Health systems are increasingly looking outside of their markets for merger and acquisition partners, a trend that researchers say deserves more attention given the potential for these transactions to increase prices.
More than half of the 1,500 hospitals targeted by health systems between 2010 and 2019 were located in a different commuting zone than the acquirer, according to an analysis of American Hospital Association data published Monday in Health Affairs. There are 625 commuting zones across the country, ranging from a size of one county to 20 counties.
While the data on the effects of cross-market mergers is limited, early results show that hospitals in separate service areas may be able to negotiate higher rates with insurers due to a common customer base—often large employers demanding insurance coverage for their employees in different regions. Still, the Federal Trade Commission is often hesitant to challenge cross-market mergers because antitrust law focuses on in-state hospital mergers and minimal legal precedent exists for these other transactions.
“Generally speaking, cross-market hospital mergers get a pass by the FTC. But since more than half of the mergers from 2010 to 2019 were located in a different commuting zone than the acquirer, we can’t ignore it,” said Brent Fulton, lead author of the study and an associate research professor of health economics and policy at University of California, Berkeley.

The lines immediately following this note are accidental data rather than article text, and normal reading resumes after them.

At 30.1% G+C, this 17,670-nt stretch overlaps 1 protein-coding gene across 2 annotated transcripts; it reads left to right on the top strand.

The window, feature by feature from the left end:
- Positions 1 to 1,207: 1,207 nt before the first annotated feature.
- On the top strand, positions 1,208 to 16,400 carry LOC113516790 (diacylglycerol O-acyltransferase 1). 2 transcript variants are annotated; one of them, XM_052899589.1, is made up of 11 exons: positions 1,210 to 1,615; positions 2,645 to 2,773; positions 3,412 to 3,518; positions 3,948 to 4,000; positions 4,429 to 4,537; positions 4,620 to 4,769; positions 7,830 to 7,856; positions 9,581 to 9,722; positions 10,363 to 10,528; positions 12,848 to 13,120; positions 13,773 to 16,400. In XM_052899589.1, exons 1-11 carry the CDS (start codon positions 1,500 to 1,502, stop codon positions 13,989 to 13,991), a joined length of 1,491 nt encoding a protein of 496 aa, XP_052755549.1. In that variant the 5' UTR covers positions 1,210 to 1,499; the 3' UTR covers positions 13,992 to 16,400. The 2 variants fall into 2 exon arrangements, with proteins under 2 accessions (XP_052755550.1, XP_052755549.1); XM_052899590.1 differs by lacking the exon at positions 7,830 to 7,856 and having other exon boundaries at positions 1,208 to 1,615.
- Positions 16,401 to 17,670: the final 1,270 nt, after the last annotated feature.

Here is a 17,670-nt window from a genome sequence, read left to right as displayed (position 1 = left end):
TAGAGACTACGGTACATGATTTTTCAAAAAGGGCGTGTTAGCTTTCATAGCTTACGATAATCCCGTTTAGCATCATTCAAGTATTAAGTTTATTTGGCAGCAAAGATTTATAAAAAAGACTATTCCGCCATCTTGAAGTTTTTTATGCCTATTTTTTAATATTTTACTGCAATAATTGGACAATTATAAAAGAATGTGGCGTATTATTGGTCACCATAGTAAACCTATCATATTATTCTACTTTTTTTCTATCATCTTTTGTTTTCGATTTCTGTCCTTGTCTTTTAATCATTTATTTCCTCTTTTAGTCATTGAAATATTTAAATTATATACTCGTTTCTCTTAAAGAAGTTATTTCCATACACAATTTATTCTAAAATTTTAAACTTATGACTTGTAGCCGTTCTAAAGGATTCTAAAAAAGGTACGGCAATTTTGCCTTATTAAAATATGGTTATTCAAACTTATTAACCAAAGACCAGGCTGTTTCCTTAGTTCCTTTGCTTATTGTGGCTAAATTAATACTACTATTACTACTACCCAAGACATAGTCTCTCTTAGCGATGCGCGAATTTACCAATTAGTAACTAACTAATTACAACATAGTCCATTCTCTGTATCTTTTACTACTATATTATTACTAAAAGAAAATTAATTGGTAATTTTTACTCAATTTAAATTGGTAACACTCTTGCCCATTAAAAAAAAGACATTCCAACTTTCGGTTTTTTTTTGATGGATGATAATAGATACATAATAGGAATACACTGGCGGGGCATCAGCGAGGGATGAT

State regulators, employers, unions and whistleblowers have accused some health systems of using anticompetitive contracting provisions with insurers such as tying, where systems leverage their market power to force an insurer to put a high-priced hospital in their network. But legal challenges arising from such concerns, which have had mixed success, require a significant amount of money and resources.
While federal regulators are revamping their merger guidelines, the FTC has mainly challenged hospital mergers within the same or in nearby markets by measuring the concentration of inpatient services. Antitrust law is not designed to analyze cross-state mergers, said Barak Richman, a law and business administration professor at Duke University.
“Even though the hospitals are not in the same local market, once joined they might increase prices and reduce quality,” Richman said at a Massachusetts Health Policy Commission meeting last week. “Also, by definition, this is not something that antitrust law can do because it is designed to look at competition within particular markets.”
The number of systems in urban commuting zones that could potentially use cross-market power increased from 37 systems in 2009 to 57 in 2019, according to the study.
Although it was not named in the study, one recent example involves Advocate Aurora Health’s proposed merger with Atrium Health, which would combine the 27-hospital system in Illinois and Wisconsin with the 40-hosptial system in North Carolina, South Carolina, Georgia and Alabama. Also, Intermountain Healthcare and SCL Health completed their merger in April, forming a 33-hospital system across seven states.